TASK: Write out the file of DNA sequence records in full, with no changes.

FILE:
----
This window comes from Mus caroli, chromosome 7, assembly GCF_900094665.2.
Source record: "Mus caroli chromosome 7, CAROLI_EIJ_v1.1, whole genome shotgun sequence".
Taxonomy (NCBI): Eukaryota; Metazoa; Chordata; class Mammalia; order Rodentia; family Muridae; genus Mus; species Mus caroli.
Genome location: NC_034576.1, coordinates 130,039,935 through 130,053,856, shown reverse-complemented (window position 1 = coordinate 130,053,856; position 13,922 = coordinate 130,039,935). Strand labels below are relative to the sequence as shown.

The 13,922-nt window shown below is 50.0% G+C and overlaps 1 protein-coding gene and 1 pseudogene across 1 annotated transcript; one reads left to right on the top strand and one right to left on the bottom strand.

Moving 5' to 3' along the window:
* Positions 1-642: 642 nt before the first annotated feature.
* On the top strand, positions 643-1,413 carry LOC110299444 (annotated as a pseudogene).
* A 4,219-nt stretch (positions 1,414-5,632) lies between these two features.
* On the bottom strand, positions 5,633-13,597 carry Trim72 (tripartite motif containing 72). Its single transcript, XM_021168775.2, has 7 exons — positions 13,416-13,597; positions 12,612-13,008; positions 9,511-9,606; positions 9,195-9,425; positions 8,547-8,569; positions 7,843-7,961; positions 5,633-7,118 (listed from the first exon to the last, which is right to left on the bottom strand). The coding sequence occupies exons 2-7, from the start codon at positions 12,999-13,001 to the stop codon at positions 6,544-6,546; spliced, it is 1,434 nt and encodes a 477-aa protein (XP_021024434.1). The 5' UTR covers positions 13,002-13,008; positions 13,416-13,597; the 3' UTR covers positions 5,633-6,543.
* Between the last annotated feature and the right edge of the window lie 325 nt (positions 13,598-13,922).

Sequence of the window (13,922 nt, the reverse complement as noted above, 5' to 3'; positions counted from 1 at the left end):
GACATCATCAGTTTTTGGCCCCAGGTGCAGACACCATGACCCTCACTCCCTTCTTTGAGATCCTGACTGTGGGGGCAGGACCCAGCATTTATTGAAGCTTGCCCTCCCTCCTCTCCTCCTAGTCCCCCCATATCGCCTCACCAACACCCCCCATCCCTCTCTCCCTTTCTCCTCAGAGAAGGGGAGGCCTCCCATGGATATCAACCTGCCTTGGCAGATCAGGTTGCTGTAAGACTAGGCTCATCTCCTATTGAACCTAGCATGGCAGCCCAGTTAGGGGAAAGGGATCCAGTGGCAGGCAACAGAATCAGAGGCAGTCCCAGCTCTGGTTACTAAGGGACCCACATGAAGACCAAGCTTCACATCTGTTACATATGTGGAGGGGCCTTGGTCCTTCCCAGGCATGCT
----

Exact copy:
This window comes from Mus caroli, chromosome 7, assembly GCF_900094665.2.
Source record: "Mus caroli chromosome 7, CAROLI_EIJ_v1.1, whole genome shotgun sequence".
Taxonomy (NCBI): Eukaryota; Metazoa; Chordata; class Mammalia; order Rodentia; family Muridae; genus Mus; species Mus caroli.
Genome location: NC_034576.1, coordinates 130,039,935 through 130,053,856, shown reverse-complemented (window position 1 = coordinate 130,053,856; position 13,922 = coordinate 130,039,935). Strand labels below are relative to the sequence as shown.

The 13,922-nt window shown below is 50.0% G+C and overlaps 1 protein-coding gene and 1 pseudogene across 1 annotated transcript; one reads left to right on the top strand and one right to left on the bottom strand.

Moving 5' to 3' along the window:
* Positions 1-642: 642 nt before the first annotated feature.
* On the top strand, positions 643-1,413 carry LOC110299444 (annotated as a pseudogene).
* A 4,219-nt stretch (positions 1,414-5,632) lies between these two features.
* On the bottom strand, positions 5,633-13,597 carry Trim72 (tripartite motif containing 72). Its single transcript, XM_021168775.2, has 7 exons — positions 13,416-13,597; positions 12,612-13,008; positions 9,511-9,606; positions 9,195-9,425; positions 8,547-8,569; positions 7,843-7,961; positions 5,633-7,118 (listed from the first exon to the last, which is right to left on the bottom strand). The coding sequence occupies exons 2-7, from the start codon at positions 12,999-13,001 to the stop codon at positions 6,544-6,546; spliced, it is 1,434 nt and encodes a 477-aa protein (XP_021024434.1). The 5' UTR covers positions 13,002-13,008; positions 13,416-13,597; the 3' UTR covers positions 5,633-6,543.
* Between the last annotated feature and the right edge of the window lie 325 nt (positions 13,598-13,922).

Sequence of the window (13,922 nt, the reverse complement as noted above, 5' to 3'; positions counted from 1 at the left end):
GACATCATCAGTTTTTGGCCCCAGGTGCAGACACCATGACCCTCACTCCCTTCTTTGAGATCCTGACTGTGGGGGCAGGACCCAGCATTTATTGAAGCTTGCCCTCCCTCCTCTCCTCCTAGTCCCCCCATATCGCCTCACCAACACCCCCCATCCCTCTCTCCCTTTCTCCTCAGAGAAGGGGAGGCCTCCCATGGATATCAACCTGCCTTGGCAGATCAGGTTGCTGTAAGACTAGGCTCATCTCCTATTGAACCTAGCATGGCAGCCCAGTTAGGGGAAAGGGATCCAGTGGCAGGCAACAGAATCAGAGGCAGTCCCAGCTCTGGTTACTAAGGGACCCACATGAAGACCAAGCTTCACATCTGTTACATATGTGGAGGGGCCTTGGTCCTTCCCAGGCATGCT